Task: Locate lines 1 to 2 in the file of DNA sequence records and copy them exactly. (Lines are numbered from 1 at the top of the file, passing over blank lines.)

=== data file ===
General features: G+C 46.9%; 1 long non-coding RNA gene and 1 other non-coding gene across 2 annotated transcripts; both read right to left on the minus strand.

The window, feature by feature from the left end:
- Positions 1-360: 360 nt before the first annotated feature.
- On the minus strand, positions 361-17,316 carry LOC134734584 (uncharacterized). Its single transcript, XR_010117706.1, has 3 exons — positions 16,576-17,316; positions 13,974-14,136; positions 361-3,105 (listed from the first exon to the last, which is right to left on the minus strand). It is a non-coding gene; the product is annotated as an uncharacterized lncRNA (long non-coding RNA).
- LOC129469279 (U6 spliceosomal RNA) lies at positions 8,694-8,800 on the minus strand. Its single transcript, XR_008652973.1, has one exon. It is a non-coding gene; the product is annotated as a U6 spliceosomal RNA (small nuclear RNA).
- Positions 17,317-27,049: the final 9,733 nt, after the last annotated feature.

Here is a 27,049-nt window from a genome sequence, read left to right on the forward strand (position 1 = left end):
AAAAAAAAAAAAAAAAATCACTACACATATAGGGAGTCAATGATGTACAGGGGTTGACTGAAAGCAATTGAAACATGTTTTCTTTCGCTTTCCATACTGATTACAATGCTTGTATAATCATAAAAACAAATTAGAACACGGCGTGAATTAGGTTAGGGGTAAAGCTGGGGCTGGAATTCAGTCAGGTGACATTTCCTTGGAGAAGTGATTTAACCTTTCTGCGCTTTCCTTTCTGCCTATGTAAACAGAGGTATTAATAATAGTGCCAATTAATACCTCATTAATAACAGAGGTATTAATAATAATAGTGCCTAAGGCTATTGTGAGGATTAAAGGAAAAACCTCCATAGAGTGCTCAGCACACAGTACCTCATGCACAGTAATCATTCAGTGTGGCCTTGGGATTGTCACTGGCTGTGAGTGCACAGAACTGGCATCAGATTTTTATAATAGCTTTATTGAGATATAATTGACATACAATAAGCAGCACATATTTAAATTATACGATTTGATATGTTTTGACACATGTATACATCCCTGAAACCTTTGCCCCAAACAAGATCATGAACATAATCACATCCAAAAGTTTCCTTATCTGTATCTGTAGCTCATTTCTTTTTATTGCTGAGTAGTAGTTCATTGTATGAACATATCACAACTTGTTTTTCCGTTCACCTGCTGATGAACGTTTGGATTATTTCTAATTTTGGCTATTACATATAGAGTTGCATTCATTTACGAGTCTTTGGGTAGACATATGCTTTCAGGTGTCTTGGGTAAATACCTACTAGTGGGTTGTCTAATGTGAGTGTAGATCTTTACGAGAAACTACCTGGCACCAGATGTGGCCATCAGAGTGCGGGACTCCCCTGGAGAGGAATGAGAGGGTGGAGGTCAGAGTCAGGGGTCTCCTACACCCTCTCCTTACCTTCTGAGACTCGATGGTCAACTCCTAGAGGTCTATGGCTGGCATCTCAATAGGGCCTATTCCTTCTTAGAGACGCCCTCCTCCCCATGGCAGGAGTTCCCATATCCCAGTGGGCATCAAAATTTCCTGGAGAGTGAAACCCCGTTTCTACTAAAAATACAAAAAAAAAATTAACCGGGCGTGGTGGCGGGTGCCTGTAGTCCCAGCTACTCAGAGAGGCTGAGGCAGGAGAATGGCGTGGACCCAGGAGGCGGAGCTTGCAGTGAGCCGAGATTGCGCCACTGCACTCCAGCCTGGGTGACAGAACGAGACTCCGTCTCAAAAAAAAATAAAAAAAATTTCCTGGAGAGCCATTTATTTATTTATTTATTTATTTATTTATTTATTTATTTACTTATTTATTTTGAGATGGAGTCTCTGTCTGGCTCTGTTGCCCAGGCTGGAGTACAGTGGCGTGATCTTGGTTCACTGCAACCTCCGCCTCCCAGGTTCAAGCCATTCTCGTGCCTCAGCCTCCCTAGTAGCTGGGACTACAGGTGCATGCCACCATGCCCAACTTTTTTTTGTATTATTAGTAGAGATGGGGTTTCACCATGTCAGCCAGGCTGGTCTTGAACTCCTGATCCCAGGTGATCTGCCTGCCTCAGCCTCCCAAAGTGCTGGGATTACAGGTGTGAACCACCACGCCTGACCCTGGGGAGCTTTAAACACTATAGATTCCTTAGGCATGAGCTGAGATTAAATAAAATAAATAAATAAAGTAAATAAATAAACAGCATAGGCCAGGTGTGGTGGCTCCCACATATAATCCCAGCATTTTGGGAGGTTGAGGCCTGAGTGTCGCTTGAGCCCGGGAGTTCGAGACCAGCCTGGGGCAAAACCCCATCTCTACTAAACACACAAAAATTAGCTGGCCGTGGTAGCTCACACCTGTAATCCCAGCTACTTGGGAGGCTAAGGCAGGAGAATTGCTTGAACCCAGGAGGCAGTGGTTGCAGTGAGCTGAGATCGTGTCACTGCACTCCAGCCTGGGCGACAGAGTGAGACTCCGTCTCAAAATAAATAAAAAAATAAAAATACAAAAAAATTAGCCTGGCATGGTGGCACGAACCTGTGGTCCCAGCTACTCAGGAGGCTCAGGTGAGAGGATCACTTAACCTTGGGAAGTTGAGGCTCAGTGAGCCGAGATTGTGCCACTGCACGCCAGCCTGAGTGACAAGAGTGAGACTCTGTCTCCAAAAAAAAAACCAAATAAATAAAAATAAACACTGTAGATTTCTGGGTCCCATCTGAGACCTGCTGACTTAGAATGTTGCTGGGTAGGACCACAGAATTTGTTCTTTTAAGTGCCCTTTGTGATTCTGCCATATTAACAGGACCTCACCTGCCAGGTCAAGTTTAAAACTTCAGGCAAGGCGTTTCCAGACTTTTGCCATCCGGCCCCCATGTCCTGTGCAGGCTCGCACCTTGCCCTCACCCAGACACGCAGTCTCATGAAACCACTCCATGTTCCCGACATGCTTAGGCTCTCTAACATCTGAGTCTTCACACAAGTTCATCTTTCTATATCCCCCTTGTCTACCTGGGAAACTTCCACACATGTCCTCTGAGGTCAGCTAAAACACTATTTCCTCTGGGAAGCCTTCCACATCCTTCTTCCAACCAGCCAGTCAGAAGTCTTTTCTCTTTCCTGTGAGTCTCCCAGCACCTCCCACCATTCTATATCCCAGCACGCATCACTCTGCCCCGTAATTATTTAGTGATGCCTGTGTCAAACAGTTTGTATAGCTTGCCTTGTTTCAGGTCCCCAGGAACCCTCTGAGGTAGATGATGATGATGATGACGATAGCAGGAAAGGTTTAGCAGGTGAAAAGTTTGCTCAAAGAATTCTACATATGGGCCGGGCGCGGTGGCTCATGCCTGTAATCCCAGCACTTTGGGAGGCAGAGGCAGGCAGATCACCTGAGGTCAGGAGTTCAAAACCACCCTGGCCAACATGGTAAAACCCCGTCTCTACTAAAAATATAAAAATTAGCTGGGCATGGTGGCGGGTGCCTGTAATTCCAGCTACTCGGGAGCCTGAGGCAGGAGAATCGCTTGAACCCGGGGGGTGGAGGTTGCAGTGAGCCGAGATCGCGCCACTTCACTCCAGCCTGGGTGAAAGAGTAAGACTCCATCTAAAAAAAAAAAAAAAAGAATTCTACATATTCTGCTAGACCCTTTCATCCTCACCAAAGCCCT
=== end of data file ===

General features: G+C 46.9%; 1 long non-coding RNA gene and 1 other non-coding gene across 2 annotated transcripts; both read right to left on the minus strand.

The window, feature by feature from the left end: